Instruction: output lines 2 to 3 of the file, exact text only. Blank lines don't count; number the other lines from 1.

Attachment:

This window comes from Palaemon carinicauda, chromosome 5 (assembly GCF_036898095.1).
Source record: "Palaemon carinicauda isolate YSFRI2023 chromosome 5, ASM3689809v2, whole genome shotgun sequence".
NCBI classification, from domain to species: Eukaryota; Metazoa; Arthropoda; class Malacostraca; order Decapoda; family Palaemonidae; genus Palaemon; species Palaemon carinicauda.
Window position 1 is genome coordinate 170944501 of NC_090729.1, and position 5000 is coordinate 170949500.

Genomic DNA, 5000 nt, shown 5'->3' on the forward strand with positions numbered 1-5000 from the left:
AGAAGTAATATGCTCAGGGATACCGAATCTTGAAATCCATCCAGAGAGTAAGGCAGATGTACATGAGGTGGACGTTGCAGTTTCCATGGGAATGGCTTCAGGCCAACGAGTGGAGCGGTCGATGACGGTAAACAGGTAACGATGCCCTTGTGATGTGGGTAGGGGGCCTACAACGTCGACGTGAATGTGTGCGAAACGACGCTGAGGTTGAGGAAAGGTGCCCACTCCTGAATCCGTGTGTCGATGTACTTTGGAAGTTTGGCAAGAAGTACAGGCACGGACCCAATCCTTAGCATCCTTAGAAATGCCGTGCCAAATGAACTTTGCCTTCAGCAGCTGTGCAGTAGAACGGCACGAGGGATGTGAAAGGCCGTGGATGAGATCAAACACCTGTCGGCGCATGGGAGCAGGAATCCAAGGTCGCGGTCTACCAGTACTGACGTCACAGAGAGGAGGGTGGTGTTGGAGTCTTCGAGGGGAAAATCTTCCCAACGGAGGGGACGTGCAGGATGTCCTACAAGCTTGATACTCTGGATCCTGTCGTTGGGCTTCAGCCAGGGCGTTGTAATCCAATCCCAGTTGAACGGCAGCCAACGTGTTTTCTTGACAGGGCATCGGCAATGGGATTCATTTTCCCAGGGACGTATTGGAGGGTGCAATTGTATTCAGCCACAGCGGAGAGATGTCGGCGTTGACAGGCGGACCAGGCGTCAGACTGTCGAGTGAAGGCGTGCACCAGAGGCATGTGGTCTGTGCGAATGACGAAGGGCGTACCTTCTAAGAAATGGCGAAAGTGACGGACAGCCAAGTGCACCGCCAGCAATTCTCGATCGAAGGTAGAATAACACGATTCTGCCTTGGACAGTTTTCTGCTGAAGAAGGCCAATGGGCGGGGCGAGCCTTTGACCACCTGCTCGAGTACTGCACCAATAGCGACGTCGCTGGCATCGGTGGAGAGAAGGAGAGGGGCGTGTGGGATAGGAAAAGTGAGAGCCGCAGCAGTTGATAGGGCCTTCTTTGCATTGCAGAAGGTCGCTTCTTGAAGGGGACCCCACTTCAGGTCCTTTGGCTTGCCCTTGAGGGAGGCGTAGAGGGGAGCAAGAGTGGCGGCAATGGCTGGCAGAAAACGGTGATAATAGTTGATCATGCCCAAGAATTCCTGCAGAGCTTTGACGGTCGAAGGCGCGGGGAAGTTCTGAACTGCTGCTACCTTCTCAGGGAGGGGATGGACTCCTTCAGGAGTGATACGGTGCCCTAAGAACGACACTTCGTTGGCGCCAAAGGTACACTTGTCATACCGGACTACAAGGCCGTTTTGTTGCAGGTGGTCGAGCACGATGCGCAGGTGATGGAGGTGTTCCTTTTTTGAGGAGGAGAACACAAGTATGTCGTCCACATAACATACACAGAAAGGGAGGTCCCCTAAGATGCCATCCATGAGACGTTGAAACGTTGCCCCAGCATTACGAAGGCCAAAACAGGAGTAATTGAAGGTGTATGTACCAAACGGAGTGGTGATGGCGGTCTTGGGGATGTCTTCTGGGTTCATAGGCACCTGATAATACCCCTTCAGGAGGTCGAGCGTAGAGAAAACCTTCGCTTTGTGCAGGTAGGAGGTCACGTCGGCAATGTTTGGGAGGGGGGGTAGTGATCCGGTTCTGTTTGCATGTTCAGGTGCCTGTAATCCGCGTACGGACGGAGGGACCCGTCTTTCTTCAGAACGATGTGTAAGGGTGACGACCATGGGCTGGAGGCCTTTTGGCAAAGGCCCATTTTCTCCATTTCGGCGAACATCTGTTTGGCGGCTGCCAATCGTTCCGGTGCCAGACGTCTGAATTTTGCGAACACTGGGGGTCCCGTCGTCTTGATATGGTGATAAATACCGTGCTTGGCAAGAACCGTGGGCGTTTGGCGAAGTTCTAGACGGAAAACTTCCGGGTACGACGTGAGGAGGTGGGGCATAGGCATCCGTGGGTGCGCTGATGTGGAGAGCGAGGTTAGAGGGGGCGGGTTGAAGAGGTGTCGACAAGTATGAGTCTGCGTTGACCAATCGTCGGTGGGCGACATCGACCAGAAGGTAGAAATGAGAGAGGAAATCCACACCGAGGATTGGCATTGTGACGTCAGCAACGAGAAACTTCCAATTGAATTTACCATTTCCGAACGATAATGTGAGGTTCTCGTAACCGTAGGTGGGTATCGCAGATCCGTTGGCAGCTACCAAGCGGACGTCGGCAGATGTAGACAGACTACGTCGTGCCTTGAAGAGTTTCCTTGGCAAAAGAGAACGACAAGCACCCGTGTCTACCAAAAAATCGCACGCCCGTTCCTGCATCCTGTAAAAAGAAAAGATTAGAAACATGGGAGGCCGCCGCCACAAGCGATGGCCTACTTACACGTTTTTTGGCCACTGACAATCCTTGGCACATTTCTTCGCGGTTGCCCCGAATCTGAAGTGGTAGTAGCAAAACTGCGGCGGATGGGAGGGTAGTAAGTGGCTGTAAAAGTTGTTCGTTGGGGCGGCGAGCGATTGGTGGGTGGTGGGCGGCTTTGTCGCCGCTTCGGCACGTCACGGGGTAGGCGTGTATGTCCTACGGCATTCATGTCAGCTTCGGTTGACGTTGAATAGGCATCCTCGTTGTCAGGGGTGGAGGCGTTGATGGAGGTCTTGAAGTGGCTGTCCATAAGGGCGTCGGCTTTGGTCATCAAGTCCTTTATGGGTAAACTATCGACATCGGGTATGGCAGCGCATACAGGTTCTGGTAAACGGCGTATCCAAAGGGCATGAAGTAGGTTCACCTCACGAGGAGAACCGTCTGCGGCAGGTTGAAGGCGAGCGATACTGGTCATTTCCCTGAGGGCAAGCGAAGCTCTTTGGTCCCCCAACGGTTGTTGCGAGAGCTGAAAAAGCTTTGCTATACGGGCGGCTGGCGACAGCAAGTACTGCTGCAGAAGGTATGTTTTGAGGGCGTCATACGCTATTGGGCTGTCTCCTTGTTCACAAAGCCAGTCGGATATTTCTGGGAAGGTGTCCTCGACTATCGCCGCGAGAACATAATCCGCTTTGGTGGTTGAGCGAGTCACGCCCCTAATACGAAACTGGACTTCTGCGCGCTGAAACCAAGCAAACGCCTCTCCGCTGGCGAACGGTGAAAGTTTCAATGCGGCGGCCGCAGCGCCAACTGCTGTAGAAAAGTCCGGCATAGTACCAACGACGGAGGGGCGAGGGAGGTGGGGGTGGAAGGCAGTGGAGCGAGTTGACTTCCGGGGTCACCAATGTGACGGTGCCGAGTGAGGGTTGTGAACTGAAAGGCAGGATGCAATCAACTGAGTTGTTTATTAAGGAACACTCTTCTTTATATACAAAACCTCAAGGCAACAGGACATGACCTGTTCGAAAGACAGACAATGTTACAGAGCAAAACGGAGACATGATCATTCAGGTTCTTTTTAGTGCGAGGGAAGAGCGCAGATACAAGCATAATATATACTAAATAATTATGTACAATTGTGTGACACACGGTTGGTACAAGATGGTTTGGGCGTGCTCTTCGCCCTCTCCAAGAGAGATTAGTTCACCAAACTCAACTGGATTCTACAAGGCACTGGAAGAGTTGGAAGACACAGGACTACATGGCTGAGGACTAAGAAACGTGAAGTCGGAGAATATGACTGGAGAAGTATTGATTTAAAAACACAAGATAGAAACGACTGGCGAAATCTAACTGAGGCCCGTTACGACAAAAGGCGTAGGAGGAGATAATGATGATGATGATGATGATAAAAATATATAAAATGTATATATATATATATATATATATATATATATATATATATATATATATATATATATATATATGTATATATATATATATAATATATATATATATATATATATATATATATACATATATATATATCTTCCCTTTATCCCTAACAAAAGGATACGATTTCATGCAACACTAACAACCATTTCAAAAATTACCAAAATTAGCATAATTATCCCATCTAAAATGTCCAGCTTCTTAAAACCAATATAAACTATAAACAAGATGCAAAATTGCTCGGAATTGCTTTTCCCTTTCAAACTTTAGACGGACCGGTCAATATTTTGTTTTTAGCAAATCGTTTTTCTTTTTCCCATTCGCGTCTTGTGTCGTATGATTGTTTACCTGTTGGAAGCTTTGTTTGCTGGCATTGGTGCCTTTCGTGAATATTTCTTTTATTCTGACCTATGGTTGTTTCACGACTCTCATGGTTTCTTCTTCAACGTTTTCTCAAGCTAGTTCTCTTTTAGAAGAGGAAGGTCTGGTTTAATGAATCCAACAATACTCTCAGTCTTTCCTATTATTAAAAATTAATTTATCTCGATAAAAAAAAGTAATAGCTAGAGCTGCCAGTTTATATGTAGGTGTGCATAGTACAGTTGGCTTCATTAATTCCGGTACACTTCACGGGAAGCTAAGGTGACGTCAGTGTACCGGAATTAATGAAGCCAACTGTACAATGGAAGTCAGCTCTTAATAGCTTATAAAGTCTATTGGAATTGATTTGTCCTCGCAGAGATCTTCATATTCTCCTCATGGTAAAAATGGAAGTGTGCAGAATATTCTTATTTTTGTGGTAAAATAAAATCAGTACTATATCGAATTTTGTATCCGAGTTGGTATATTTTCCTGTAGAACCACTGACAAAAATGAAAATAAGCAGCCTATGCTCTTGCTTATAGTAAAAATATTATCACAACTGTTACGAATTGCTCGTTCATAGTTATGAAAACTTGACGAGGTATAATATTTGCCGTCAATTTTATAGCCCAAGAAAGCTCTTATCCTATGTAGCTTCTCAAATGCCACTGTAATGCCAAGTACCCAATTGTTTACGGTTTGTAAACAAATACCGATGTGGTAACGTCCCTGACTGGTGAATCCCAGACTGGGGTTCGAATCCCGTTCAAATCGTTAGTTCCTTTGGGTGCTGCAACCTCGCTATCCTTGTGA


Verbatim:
Source record: "Palaemon carinicauda isolate YSFRI2023 chromosome 5, ASM3689809v2, whole genome shotgun sequence".
NCBI classification, from domain to species: Eukaryota; Metazoa; Arthropoda; class Malacostraca; order Decapoda; family Palaemonidae; genus Palaemon; species Palaemon carinicauda.